The first section of “The Global Citizen” gives us a basic premise on which to proceed with developing the idea of what it means to adopt the idea of being a global citizen. How can one citizen be global? How can we be a citizen of the world? A way to begin to recognize the answers to these questions we must first realize that global citizenship starts with the individual’s need for realizing there should be a change in the world. Donald Will states in his article, “Get Global Or Get Left Behind?” that it is in our own personal interest that we pay attention to international affairs?. He brings up examples of economic, social, political, and environmental problems in the world that have effects on everyday people.
He further concludes that the only way to initiate a change of such problems is for people to develop genuine care of worldly matters that either directly or indirectly affect them. One of the ways to develop this care is to develop moral respect for other cultures and ways of life. And in order to create this moral respect is to put down our differences in an effort to embrace a global community. The global situation is further explored in Fred Smoller’s Citizenship in the 21st Century. Smoller analyzes the barriers to the changes that individuals can help to make. Among those he looks at are uninformed voters and a nation of people less likely and less able to participate in their community. The society that exists today is less interested in taking an active role in their government and thus many problems go unsolved.
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Smoller asks us to think about what a more progressive government would be like and offers certain ideas as to how that kind of government would be like. Among those, forcing a revamp of voting and campaign procedure, information-based media, and greater government education to students. Smoller continues Will’s ideas bringing up the idea that the creation of a global citizen begins with that citizen’s determination to bring about change in his or her world and then actually following through with it. Both also emphasized knowledge of current affairs and the use of new technology to communicate with others to help to create “a revitalization of democracy at home and around the planet”.
The greatest point so far has been the realization of a global perspective. So much of what affects other parts of the world have some effect on us here. Thus we should force those in power to account for the dangers of environmental and political irresponsibility. If a person can attain this globalist perspective, he or she can aspire to what it really means to be a global citizen. The essay by Paul Apodaca, “Regarding Global Citizenship” examines the literal definition of what it means to be a citizen of the globe. Does he ask, “Does global citizenry mean joining into a new social structure”? The question is raised as to whose viewpoint does the global viewpoint comes from. He continues to say that different cultures would have different views of what it means to be part of this perspective. Dr. Apodaca calls on the fact that a global citizen shouldn’t mean a person is part of a global government. Instead, that person is one who is an informed individual? who can recognize cultural differences and those cultures own views of the world.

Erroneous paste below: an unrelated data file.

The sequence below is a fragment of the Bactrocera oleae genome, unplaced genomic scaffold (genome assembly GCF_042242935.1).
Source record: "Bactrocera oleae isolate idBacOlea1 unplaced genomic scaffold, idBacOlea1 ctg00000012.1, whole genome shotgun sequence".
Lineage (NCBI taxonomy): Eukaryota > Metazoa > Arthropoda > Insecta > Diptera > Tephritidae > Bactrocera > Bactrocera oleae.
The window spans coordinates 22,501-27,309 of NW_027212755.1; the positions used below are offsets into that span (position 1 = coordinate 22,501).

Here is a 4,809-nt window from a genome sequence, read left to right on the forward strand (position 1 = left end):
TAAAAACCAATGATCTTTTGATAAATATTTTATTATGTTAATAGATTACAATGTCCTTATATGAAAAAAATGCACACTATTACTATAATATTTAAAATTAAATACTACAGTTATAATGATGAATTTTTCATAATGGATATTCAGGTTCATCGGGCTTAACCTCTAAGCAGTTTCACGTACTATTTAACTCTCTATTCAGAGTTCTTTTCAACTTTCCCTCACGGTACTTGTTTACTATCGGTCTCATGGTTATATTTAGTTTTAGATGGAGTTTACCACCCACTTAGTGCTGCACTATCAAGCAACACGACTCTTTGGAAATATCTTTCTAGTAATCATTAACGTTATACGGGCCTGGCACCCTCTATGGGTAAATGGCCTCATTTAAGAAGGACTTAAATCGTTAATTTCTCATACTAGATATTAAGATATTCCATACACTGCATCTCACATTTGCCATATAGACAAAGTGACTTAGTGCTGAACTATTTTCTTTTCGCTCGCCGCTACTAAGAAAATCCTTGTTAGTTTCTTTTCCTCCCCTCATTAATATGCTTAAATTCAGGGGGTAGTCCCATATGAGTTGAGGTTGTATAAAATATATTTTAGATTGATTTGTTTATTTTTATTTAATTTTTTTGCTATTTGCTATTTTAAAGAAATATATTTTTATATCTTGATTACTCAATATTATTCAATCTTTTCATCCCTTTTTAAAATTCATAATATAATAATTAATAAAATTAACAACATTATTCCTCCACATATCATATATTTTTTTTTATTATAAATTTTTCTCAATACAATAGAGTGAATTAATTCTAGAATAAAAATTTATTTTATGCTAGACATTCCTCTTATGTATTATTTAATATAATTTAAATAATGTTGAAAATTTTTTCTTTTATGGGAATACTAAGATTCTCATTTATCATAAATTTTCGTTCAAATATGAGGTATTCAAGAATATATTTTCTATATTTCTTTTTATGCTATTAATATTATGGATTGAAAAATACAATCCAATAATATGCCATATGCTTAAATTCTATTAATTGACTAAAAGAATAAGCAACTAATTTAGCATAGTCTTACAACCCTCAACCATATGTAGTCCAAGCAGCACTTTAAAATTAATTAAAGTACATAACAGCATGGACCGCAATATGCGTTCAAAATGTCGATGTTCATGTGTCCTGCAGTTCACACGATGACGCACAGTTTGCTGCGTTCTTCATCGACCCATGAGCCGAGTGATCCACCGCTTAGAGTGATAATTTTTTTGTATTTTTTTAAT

All of the essays demonstrate the need for educated individuals in the world. That idea is furthered by an essay by Albert Schweitzer, From The Philosophy of Civilization, The Ethics of Reverence for Life, in which he explores the idea of the need for ethics when it comes to dealing with other forms of life. Does Schweitzer state, Ethics are responsibility without limit towards all that lives.?. One would say that this essay was included in the book to expand the idea of a global citizen past human encounters, but encounters with all forms of life. The problem of apartheid in South Africa and Native American treatment in the Americas are shown as examples of how human beings have encountered other cultures and dealt with their differences in various ways. Many times, these negative encounters have had a basis in human fear of difference.
Does Paul Apodaca further explain in Encounters that future human encounters will occur in the everyday tasks and necessities of life? And because we will constantly be surrounded by these interactions, we must be ready to accept all they have to offer us in knowledge and understanding of life. People of Columbus’s time approached the Native American encounter with fear and other encounters throughout history have suffered the same faults. Apartheid was the very non-progressive establishment that the global community let survive for too long. Today, South Africa struggles for democracy but the world still has yet to know the changes that a generation of global citizens could bring. Knowing that there should be a change in the world is an important factor in becoming a global citizen. That is because every encounter is dealt with by those just like us every day.